On its course to the equator, this massive iceberg breaking off of Antartica’s Ross Shelf is nearing destruction.
The iceberg, called B-15, has been drifting away from Antartica for around 20 years, covering more than 6,600 miles. The iceberg has gradually fractured into multiple smaller sections, and the section pictured is called B-15Z.
This map tracks the course of B-15Z over time, and the iceberg is now passing the South Georgian Islands. The iceberg is nearing the equator, and the warmer tropical waters will quickly melt away the gargantuan ice mass,
For more information and photos:
Trees help city areas with reducing pollution, they help to improve health, and overall bring a sense of calm to a place known for fast-pace living. Here is a map we created on Mappler using data from the TreesCount! 2015 by the NYC Department of Parks and Recreation. This map is color-coded based on condition of the trees.
Looking at the density screenshot, it is interesting to view where the best versus worst rated trees are located. The photo on the left shows where the worst rated trees are, and the right shows the trees rated as the best. Lets keep adding trees to our concrete jungle! Click here to see the site.
Our Vertices team created an Earth Day map so everyone and anyone can share what they think makes this planet beautiful! All you have to do is go outside and snap a picture of what you think makes this planet awesome and upload it on the site.
Today on Earth Day, log onto earthdaymap.com from your phone or computer as a guest or create an account. Input your location, choose the category that best represents your photo, upload the picture (example: tree, flower, animal, insect, sunset, etc.), then add a short comment about your data. The time and date will be automatically added in by our mapping program Mappler!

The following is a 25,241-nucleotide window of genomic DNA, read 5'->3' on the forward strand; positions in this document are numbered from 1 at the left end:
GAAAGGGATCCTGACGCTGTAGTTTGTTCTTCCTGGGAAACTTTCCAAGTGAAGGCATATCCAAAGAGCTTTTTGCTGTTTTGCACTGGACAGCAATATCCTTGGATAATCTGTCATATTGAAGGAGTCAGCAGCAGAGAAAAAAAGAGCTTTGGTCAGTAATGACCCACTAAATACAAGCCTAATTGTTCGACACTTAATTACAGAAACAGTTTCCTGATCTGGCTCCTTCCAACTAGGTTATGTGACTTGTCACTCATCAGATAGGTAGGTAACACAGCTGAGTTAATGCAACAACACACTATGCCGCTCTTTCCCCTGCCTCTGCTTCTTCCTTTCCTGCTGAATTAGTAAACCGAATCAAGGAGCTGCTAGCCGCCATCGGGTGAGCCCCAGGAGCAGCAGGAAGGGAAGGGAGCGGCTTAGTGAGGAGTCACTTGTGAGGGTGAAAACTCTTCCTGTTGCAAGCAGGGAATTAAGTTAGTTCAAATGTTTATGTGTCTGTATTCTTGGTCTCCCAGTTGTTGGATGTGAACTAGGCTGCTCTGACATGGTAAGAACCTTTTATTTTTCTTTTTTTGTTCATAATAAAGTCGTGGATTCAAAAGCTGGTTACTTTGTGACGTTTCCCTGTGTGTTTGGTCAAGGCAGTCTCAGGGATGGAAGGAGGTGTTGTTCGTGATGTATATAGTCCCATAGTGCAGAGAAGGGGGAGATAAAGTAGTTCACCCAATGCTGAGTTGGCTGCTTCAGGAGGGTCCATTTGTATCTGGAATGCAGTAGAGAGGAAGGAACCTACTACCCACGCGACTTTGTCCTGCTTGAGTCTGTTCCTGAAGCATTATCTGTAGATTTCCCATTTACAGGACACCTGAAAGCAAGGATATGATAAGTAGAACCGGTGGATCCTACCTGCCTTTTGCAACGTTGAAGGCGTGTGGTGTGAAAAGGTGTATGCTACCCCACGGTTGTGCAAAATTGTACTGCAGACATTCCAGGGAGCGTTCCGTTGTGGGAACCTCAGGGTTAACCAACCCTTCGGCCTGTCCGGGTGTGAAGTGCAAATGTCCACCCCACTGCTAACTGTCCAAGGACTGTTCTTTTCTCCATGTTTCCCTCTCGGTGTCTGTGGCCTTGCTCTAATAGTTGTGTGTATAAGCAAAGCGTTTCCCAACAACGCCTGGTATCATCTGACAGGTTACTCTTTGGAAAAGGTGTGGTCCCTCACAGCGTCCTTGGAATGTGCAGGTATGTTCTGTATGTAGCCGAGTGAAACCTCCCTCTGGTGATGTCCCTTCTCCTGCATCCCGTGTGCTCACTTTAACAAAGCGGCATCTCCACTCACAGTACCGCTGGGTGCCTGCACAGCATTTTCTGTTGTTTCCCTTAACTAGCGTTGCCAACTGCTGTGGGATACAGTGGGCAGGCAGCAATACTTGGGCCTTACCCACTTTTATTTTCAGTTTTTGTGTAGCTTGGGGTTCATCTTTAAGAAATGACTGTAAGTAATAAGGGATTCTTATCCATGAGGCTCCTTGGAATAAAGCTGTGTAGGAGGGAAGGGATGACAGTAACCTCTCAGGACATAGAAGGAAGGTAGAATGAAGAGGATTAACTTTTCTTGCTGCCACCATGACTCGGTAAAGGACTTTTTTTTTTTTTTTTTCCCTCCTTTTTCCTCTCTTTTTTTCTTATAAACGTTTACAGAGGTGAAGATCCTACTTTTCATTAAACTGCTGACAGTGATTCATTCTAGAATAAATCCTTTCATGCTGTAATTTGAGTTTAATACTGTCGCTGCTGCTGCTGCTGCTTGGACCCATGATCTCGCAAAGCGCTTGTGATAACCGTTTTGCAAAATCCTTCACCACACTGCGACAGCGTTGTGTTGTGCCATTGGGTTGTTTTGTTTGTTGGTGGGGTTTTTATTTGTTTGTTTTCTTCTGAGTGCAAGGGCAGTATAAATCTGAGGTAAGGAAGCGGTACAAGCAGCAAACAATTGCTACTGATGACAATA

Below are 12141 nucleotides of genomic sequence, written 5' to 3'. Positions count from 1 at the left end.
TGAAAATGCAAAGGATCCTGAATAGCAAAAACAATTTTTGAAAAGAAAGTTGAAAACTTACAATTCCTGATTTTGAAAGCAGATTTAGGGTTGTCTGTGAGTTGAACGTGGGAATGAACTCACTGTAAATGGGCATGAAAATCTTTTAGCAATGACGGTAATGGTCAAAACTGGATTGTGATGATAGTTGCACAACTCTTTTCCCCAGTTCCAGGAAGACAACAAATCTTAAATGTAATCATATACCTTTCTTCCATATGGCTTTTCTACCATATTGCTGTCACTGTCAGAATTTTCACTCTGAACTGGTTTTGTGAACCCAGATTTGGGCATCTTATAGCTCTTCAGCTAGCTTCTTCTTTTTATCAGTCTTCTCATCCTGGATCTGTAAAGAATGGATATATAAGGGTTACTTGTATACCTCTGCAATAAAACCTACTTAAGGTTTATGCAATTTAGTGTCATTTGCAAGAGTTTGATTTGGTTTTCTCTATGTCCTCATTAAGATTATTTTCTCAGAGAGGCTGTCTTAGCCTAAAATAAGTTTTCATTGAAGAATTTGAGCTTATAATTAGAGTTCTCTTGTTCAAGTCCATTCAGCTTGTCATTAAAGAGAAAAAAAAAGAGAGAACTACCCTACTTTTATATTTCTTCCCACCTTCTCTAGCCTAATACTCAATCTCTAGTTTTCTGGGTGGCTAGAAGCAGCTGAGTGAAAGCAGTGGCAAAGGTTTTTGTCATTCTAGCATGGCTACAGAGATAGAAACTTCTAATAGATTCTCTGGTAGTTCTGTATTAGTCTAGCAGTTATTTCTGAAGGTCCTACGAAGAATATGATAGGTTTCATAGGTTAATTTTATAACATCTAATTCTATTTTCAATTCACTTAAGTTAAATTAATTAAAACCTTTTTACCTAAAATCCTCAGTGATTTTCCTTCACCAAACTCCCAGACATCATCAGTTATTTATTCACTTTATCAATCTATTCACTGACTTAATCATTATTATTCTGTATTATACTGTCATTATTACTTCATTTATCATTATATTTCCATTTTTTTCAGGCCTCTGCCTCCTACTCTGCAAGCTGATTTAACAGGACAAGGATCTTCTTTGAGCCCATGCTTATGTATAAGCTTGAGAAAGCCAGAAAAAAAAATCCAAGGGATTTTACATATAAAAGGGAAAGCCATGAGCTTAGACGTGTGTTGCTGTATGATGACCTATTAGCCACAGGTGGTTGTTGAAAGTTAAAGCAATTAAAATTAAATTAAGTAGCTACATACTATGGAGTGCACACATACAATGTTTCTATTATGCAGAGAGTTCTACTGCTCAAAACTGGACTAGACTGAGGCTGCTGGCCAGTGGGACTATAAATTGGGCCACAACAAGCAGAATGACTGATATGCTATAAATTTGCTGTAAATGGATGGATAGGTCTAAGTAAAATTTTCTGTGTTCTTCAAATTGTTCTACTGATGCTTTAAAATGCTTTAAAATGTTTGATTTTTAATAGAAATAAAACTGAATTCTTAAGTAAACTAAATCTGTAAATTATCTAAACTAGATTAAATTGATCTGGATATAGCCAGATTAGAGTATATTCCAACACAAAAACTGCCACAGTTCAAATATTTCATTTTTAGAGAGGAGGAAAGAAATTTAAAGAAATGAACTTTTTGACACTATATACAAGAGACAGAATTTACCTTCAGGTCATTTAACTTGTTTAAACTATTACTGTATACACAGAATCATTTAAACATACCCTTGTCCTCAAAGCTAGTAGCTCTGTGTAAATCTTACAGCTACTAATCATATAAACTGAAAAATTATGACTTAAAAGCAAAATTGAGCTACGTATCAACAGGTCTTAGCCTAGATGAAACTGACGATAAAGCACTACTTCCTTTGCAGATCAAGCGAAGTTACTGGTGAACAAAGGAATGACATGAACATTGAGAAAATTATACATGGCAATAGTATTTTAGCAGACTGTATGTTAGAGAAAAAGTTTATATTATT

Let’s see how many data points around the US and even the world we can map. So go outside and share your view of this amazing planet!
Salmon Blitz was developed in 2013 to engage citizen scientists in documenting salmon habitat in the Copper River watershed. Volunteers assist in the field and collect the data necessary to nominate stream and lake habitat for listing in the State of Alaska’s Anadromous Waters Catalog (copperriver.org)
For the protection of salmon, trout, and other anadromous fish, and for educational purposes, the CRW worked with Vertices and developed a personalized mapping tool that the community can use. Through Mappler, the community visiting the CRW in Cordova, Alaska, can now help monitor the fish population just by observing and inputting a small but of information using your phone.
The information that you input consists of your name, about how many fish you saw, where you saw them, date, time, weather conditions, any additional information you know about the fish, what the habitat looks like, and any other observations you want to share. So go ahead and visit the CRW, learn something, and share it!
Posted by Eva Gerrits, Intern. Click here to see the site. Contact at firstname.lastname@example.org